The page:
I drop Tracey’s hand and make my way over to Dancer. I screw up my face as I bend down to stroke his silky shoulder. He still has the baby fine hair. He’s too young to die. “Come on little buddy. You can do this.” I encourage.
My heart hurts as I head to the house with Dick. I tune him out, I don’t remember walking into the house. I say a silent prayer for Dancer.
A couple of hours later Tracey comes to check on me. She has the two bouncy Corgi’s, Salt and Pepper with her. They jump at the edge of the bed so I lean over and lift them up to cuddle with me. They lick my face and snuggle. I smile at the loving little dogs.
Tracey’s quiet. I lift my head to meet her eyes— they are two reflective pools of sadness.
“He didn’t make it,” she said in a heavy voice. “Owen is burying him out in the back.”
I close up my heart, and try to swallow the sorrow, but it leaks out my eyes, “I’m sorry Tracey. He was such a beauty. So full of himself.”
She nods, “Yeah it’s the shits— but that’s life.” She adds without conviction.
Yes, death is a part of life, the end part— the big finale for the body. People who raise animals experience this more often than most. It never gets any easier.
“How are you feeling?” She asks.
“Better,” I said in a hollow voice, “The pain relief and ice has helped.” I sit up taller. My body protests. I slap imaginary duct tape over my body’s loud voice. “I can come back out and help with the night feeding.” I offer.
Tracy gives me a hard look, “Come on,” she scoffed, “don’t try to be a hero. There’s no key to the city here. Stay in bed. You can do the watering tonight.”
I scowl. I hate lying around. I can hear Mom and Dad calling me lazy bones. “Oh fine.” I relent.
Salt and Pepper follow Tracey out the door.
The clock ticked on to watering time, Tabby and Zack are sprawled out on the sofa watching TV as I walk past. Pepper is cuddled up under Zack’s arm.
I stop and look around. “Where’s Salt?’ I ask.
Zack gives me a distracted look, “Tabby has her.”
Tabby glares at Zack, “I don’t have her. I thought you had her.”
They glower at each other— Two cats with their backs up, hissing with their eyeballs.
I snort, “You guys.” I wave them off each other. “Chillax. I’ll look for her outside.”
I slip my shoes on grunting in discomfort from my aches and pains, keeping my worries to myself. The poison cane toads are out and about. I hope she hasn’t gotten into chasing them.
I walk into the barn and flick on the lights. A few of the horses greet me with a nicker.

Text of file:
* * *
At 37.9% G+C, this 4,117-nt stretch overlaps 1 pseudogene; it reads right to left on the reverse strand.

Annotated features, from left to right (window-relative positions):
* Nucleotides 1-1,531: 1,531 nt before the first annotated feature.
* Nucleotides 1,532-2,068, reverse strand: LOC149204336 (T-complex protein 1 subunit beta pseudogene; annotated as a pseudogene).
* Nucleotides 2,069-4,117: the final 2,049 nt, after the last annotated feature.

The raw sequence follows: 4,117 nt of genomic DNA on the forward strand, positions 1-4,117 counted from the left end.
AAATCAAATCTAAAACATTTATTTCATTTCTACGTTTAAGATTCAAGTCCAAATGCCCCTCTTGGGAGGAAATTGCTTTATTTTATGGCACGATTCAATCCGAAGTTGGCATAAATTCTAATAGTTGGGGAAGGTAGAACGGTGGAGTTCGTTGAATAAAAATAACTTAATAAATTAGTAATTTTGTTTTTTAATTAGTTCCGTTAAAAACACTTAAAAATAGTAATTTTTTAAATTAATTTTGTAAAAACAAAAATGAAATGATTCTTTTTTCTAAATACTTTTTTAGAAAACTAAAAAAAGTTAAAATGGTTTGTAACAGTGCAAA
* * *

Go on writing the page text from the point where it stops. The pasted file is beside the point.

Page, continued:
“Salt! Come here baby, come on.” I call out in a musical tone. I attempt a whistle but it sounds more like a balloon going flat.
I walk up the alley and the mare that lost her foal is whinnying frantically to me. My heart constricts. I step into her stall and rub her shoulder. She swings away from me, and calls again. It’s not me she wants. What she wants can no longer come.
I swallow my sorrow for her.
I walk to the office thinking maybe Salt got locked inside. I flip the light switch on. No happy little doggie here.
I cruise around the desk, and there’s Salt stretched out on the floor. She looks dead. Oh my God, this can’t be happening. What is going on today?
I drop to my knees wincing in pain. Salt doesn’t move. I feel for a pulse in her neck, there is a shallow flutter.
I grab the phone on the desk and call the house.
“Hello, knick knack patty whack, do you want to bone?” answers Zack.
“Zack!” I shout. “What the hell? Put Tabby on.”
“Tabby, it’s Deb. Do you have a number for your mom and dad? Salt is really sick. I don’t know what happened, but she needs a vet.”
“What? Shit! How bad?” Where is she?”
“Tabby! Just call your mom.” I said sternly, “I’ll bring Salt to the house. Just find out where we need to go?”
I pick up Salt, she droops in my hands, and her tongue falls out of the side of her mouth. I fold her into my chest carrying her like a baby.
I get to the house and Tabby has a map in hand. We are heading to a twenty-four hour vet clinic in West Palm Beach.
Shit! I think to myself, city driving— Eek! Something I have rarely done. Now I am officially responsible for the lives of two kids and a dog. Zack is too young to stay home alone and I need Tabby for directions. May the force be with me man! What I really need is the guy that offered me a joint on the freeway last week to show up again. Meet me in lane number three on the way to the vet please—because I’m freaking out!
We arrive alive at the vet clinic. There were several screams of terror along the way. A few what the hell are you doings? And a couple near misses with blaring horns, but somehow but we are intact.
Tabby never asked me to drive her anywhere else again.
Dick and Tracey met us at the vet clinic.
The vet was baffled. She had no idea what was wrong with Salt. It was some kind of poisoning, but it wasn’t consistent with the cane toad poison.
The next morning Owe, the handyman and our undertaker, discovered the reason for Salts illness. Owen hadn’t finished burying the foal’s body and Salt had eaten a large chunk of the muscle in the hind end, right where the injection site for the pain medication had been. Salt overdosed on pain meds.
Salt spent three days at the vet clinic. She returned home not quite as clever as she had been, but as loving as ever.
You just never know in life, one moment you’re given sparkles and rainbows— and the next, you’re getting shot in the baloney butt with a lightening bolt, while the Universe calls out “Bulls eye!”